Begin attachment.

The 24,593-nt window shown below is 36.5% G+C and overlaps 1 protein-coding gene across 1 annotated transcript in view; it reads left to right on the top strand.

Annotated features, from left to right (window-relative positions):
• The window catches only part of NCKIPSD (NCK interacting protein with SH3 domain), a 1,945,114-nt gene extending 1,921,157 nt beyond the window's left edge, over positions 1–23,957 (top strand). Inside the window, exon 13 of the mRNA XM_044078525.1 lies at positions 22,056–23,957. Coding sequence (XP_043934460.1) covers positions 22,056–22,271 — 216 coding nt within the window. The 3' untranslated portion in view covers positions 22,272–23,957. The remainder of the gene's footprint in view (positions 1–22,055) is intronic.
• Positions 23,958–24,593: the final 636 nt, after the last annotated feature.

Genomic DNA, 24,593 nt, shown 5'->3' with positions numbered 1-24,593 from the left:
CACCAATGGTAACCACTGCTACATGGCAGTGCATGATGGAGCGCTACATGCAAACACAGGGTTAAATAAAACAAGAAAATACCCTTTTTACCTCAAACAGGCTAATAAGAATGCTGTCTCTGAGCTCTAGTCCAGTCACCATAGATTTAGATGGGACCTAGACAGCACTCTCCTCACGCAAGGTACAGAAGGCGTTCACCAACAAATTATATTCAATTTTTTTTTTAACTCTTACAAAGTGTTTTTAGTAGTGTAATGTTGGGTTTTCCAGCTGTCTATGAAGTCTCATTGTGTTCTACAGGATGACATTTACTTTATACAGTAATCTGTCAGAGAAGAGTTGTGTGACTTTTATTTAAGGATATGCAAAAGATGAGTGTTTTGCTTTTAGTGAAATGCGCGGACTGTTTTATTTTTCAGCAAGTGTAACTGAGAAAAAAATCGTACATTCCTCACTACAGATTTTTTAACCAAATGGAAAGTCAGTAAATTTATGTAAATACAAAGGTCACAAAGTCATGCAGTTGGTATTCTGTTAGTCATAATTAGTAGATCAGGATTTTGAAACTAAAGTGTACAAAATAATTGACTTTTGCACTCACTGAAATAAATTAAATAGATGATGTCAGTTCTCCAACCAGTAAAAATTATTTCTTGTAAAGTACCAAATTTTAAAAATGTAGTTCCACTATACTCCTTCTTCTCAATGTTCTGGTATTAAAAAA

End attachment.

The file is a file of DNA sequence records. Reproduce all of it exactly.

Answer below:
The 24,593-nt window shown below is 36.5% G+C and overlaps 1 protein-coding gene across 1 annotated transcript in view; it reads left to right on the top strand.

Annotated features, from left to right (window-relative positions):
• The window catches only part of NCKIPSD (NCK interacting protein with SH3 domain), a 1,945,114-nt gene extending 1,921,157 nt beyond the window's left edge, over positions 1–23,957 (top strand). Inside the window, exon 13 of the mRNA XM_044078525.1 lies at positions 22,056–23,957. Coding sequence (XP_043934460.1) covers positions 22,056–22,271 — 216 coding nt within the window. The 3' untranslated portion in view covers positions 22,272–23,957. The remainder of the gene's footprint in view (positions 1–22,055) is intronic.
• Positions 23,958–24,593: the final 636 nt, after the last annotated feature.

Genomic DNA, 24,593 nt, shown 5'->3' with positions numbered 1-24,593 from the left:
CACCAATGGTAACCACTGCTACATGGCAGTGCATGATGGAGCGCTACATGCAAACACAGGGTTAAATAAAACAAGAAAATACCCTTTTTACCTCAAACAGGCTAATAAGAATGCTGTCTCTGAGCTCTAGTCCAGTCACCATAGATTTAGATGGGACCTAGACAGCACTCTCCTCACGCAAGGTACAGAAGGCGTTCACCAACAAATTATATTCAATTTTTTTTTTAACTCTTACAAAGTGTTTTTAGTAGTGTAATGTTGGGTTTTCCAGCTGTCTATGAAGTCTCATTGTGTTCTACAGGATGACATTTACTTTATACAGTAATCTGTCAGAGAAGAGTTGTGTGACTTTTATTTAAGGATATGCAAAAGATGAGTGTTTTGCTTTTAGTGAAATGCGCGGACTGTTTTATTTTTCAGCAAGTGTAACTGAGAAAAAAATCGTACATTCCTCACTACAGATTTTTTAACCAAATGGAAAGTCAGTAAATTTATGTAAATACAAAGGTCACAAAGTCATGCAGTTGGTATTCTGTTAGTCATAATTAGTAGATCAGGATTTTGAAACTAAAGTGTACAAAATAATTGACTTTTGCACTCACTGAAATAAATTAAATAGATGATGTCAGTTCTCCAACCAGTAAAAATTATTTCTTGTAAAGTACCAAATTTTAAAAATGTAGTTCCACTATACTCCTTCTTCTCAATGTTCTGGTATTAAAAAA